Nearly 250,000 people couldn’t vote ‘for various reasons’: Mali govt

Malian opposition presidential candidates (L to R) Mountaga Tall, Choguel Maiga and Soumaila Cisse talk during a press conference about the results of the first round of the presidential election, on August 6, 2018 in Bamako, ahead of the second round scheduled on August 12. (AFP)
Updated 07 August 2018

Nearly 250,000 people couldn’t vote ‘for various reasons’: Mali govt

  • The government had earlier said that 715 polling stations had remained closed out of a total 23,000 nationwide
  • The jihadist violence has spread from northern Mali to the center and south of the country and spilled over into neighboring Burkina Faso and Niger, often inflaming communal conflicts

BAMAKO: The Mali government on Monday published a list of 871 polling stations which were unable to operate during last week’s presidential election due to outbreaks of violence, adding that almost a quarter of a million people had been unable to vote.
A total of 245,888 voters — mainly in northern Timbuktu region, central Mopti and Segou in the south — “were unable to vote for various reasons” during the July 21 election, the ministry of territorial administration said.
The government was responding to calls by the opposition and the European Union to provide more details of the contested vote results.
The three main opposition candidates in Mali’s presidential election announced Sunday they were mounting a legal challenge in the country’s constitutional court alleging “ballot box-stuffing” and other irregularities, after incumbent Ibrahim Boubacar Keita took the lead in the first round of voting.
Keita won 41.42 percent of the vote in July’s presidential poll, according to provisional results, easily ahead of the second place rival Soumaila Cisse with 17.8 percent. They are set to contest a runoff vote next Sunday.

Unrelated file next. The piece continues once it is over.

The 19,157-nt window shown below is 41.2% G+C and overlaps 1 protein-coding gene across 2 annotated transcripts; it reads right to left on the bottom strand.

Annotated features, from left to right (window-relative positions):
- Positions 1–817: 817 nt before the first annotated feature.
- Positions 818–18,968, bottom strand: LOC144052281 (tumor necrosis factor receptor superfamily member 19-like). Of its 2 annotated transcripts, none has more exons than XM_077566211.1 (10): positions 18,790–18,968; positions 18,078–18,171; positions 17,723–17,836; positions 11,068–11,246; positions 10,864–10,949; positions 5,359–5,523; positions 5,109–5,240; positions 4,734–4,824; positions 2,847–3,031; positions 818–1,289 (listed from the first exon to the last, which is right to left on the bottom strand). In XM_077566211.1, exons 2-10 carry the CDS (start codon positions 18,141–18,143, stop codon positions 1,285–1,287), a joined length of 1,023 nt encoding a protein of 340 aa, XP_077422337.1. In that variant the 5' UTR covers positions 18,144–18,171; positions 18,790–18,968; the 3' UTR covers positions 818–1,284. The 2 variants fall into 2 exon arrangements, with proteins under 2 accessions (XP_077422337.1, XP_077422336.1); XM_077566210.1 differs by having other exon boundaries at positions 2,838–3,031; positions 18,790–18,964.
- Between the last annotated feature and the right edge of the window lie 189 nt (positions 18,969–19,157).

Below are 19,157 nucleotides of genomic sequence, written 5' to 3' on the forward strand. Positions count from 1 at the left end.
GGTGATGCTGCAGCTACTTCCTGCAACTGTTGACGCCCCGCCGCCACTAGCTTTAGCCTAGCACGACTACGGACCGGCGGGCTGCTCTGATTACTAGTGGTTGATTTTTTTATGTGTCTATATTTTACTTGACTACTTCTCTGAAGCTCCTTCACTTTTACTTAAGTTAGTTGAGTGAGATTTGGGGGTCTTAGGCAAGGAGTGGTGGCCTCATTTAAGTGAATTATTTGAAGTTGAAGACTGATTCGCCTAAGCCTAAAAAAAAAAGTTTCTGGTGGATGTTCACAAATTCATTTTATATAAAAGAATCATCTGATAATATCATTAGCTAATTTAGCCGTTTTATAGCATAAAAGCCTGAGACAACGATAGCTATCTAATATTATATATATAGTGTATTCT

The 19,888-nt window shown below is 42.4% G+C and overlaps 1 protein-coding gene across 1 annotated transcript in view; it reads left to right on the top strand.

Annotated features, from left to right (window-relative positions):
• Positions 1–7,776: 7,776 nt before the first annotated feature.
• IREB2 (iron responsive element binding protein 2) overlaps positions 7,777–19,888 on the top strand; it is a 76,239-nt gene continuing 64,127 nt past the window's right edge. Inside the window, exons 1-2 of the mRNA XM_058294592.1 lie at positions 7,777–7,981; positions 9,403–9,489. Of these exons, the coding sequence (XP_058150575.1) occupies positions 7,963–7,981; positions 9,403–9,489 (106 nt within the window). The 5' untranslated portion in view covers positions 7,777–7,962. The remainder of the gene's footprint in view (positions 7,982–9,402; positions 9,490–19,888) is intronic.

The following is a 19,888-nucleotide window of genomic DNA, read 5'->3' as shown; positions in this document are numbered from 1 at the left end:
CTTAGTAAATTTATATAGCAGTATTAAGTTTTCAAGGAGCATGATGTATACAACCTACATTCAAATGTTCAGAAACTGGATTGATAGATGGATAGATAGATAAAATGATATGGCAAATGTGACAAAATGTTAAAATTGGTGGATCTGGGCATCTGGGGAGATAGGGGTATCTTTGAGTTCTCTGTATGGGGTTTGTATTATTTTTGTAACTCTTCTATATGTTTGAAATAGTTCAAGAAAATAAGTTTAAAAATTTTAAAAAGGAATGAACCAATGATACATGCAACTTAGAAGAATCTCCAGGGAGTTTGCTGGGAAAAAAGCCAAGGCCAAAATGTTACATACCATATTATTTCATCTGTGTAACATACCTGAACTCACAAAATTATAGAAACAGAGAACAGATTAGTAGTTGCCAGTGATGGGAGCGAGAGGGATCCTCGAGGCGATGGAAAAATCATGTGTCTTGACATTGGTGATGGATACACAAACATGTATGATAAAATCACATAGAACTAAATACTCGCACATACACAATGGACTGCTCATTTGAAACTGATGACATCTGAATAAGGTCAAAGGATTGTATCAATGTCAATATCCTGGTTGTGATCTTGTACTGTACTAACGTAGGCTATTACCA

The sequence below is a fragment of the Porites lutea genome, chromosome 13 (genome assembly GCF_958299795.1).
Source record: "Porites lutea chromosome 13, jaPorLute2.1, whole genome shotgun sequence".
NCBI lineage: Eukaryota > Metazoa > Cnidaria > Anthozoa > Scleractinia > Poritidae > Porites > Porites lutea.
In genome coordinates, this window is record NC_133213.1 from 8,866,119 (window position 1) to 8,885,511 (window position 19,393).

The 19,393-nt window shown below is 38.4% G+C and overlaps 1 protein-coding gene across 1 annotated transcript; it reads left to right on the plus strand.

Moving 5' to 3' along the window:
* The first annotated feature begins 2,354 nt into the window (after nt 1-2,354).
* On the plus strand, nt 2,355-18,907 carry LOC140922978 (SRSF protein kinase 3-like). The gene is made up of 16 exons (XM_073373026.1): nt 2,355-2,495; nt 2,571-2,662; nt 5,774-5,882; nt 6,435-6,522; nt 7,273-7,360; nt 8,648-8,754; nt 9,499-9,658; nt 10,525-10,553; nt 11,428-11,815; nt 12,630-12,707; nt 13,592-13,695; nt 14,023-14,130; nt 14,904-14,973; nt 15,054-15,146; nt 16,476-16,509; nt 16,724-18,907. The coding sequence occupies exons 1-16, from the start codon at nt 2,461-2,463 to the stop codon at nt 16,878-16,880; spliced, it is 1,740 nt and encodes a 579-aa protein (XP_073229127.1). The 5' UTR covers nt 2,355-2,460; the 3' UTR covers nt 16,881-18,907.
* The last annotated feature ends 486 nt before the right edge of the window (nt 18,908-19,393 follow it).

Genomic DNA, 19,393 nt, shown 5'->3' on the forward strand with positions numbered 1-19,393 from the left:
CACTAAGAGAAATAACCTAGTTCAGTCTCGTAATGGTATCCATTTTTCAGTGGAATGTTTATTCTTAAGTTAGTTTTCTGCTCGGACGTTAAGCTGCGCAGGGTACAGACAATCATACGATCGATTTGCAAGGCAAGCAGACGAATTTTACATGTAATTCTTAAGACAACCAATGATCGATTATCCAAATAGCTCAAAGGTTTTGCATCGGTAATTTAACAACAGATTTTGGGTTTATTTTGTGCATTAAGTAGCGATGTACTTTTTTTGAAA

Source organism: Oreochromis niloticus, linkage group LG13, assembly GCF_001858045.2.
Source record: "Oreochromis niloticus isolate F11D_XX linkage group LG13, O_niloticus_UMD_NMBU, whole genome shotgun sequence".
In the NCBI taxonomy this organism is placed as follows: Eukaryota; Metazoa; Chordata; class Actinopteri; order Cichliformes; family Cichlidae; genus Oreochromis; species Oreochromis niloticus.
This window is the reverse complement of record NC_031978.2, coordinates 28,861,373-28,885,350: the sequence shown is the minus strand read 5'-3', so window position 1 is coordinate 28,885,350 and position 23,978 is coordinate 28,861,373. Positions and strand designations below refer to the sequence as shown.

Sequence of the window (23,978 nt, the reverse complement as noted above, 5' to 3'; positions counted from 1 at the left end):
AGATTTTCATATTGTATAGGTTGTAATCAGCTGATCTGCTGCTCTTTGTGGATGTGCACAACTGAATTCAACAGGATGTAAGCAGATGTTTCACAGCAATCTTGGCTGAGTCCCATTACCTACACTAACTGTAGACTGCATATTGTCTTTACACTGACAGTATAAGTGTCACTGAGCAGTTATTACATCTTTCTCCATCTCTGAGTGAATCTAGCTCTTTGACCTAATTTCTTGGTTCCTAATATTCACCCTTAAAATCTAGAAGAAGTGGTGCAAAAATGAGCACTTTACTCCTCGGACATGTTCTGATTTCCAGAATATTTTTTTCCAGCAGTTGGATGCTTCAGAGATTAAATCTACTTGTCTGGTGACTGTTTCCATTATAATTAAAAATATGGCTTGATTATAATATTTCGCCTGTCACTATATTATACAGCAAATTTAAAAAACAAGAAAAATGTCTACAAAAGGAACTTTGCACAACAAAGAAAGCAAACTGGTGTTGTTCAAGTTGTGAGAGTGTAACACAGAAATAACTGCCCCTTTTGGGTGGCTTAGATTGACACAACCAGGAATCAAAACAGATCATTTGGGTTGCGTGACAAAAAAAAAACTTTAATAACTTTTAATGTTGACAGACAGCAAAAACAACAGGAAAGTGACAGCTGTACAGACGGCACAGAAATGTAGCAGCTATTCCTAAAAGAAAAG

The government had earlier said that 715 polling stations had remained closed out of a total 23,000 nationwide.
Two days after polling took place the European Union pressured Mali to present a “complete and detailed list” of polling stations where a key presidential election could not be held due to violence.
Security was a central issue during the campaign, in which 73-year-old Keita is seeking re-election with the international community hoping the poll will strengthen a 2015 peace accord.
In Mali’s north, where the state is barely present, armed groups who signed the peace accord helped to ensure security.
The vote was monitored by observers from the European Union, the African Union, the regional ECOWAS grouping and the Francophonie organization.
Violence also marred the lead-up to the election, despite the presence of 15,000 UN peacekeepers, 4,500 French troops and a much heralded five-nation anti-terror G5 Sahel force.
The jihadist violence has spread from northern Mali to the center and south of the country and spilled over into neighboring Burkina Faso and Niger, often inflaming communal conflicts.
On Monday 18 of the presidential candidates denounced an “electoral hold-up” and called for a major protest in Bamako on Tuesday.
The constitutional court is due to officially announce the first-round results on Wednesday.
Mali, considered a linchpin state in west Africa’s troubled Sahel region, is one of the world’s poorest countries, with most people living on less than $2 a day.


Explosion as fire breaks out at Iranian industrial complex

Updated 24 min 9 sec ago

Explosion as fire breaks out at Iranian industrial complex

  • Six storage tanks had caught fire, including the one that exploded, an Iranian official said

Iranian police are investigating after a fire broke out at an industrial complex in northeast Iran where gas condensate storage tanks are sited, one of which exploded, the Mehr news agency reported on Monday.
Javad Jahandoust, the fire chief at the Kavian Fariman industrial complex, some 20 miles (32 kilometers) south of the city of Mashhad, was quoted as saying six storage tanks had caught fire, including the one that exploded.
He said the fire was under control and there were no casualties, but police were investigating the cause.
There have been several explosions and fires around Iranian military, nuclear and industrial facilities since late June.
On Sunday, the official IRNA news agency reported a fire at a petrochemical facility in southwest Iran, which was blamed on an oil leak. There were no casualties.